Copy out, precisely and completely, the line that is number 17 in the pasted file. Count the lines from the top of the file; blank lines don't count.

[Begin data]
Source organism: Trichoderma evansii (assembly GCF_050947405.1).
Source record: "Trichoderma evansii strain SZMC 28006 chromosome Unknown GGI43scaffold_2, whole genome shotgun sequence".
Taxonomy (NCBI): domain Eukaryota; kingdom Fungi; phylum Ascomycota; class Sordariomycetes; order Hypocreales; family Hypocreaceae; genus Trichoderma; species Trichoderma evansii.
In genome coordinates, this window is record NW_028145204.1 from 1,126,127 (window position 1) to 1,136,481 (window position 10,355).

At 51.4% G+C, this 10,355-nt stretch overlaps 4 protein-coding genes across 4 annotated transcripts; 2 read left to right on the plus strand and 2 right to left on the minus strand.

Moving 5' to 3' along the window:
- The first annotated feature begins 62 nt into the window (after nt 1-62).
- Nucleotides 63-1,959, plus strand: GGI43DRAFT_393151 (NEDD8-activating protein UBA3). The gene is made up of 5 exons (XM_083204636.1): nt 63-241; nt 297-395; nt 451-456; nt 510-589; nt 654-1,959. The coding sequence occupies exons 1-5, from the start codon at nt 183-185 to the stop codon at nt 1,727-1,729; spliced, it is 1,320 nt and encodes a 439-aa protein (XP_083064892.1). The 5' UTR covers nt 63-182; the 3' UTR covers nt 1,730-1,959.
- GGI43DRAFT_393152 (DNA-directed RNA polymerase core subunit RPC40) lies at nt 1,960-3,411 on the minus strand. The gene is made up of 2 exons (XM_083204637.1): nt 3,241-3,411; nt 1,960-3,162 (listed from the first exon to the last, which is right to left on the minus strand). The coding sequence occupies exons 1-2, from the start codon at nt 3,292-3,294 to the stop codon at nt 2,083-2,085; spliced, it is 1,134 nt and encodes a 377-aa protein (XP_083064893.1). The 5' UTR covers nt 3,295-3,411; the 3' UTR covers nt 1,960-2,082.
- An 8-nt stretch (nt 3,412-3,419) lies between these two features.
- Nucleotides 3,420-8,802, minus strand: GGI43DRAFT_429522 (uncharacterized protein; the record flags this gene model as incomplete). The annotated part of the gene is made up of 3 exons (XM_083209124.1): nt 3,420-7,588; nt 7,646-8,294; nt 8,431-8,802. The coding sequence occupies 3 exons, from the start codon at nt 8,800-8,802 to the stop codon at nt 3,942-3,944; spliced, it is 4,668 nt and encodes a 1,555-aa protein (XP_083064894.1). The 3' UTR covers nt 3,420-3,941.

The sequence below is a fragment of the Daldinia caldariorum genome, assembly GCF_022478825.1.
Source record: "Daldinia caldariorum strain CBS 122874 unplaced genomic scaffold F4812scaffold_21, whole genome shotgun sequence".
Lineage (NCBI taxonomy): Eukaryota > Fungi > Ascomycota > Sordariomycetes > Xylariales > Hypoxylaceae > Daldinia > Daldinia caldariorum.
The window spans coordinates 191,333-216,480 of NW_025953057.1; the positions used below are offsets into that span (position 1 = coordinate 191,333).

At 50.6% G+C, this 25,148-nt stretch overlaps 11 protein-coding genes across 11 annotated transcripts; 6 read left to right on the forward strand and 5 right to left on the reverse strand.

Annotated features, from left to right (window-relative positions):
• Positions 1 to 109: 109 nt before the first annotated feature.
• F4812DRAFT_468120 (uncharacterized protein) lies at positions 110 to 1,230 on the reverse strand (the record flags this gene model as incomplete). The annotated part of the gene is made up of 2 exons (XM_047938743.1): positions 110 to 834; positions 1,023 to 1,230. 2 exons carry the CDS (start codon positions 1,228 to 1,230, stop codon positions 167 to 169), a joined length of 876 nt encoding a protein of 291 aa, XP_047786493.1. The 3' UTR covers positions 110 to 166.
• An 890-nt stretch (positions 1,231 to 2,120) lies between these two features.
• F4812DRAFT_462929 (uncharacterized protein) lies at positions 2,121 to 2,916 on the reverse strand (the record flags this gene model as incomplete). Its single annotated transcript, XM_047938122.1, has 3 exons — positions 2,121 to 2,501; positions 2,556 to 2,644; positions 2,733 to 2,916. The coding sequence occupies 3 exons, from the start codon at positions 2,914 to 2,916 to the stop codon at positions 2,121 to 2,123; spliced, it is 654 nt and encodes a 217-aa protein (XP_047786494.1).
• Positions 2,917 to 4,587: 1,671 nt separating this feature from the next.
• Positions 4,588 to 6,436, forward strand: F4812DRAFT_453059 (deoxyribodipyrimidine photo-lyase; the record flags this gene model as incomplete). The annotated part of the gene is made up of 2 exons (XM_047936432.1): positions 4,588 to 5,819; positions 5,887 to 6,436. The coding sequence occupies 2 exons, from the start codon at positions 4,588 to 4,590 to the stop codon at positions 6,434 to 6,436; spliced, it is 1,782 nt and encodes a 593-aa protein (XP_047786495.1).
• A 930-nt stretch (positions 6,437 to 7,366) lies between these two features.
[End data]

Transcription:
Annotated features, from left to right (window-relative positions):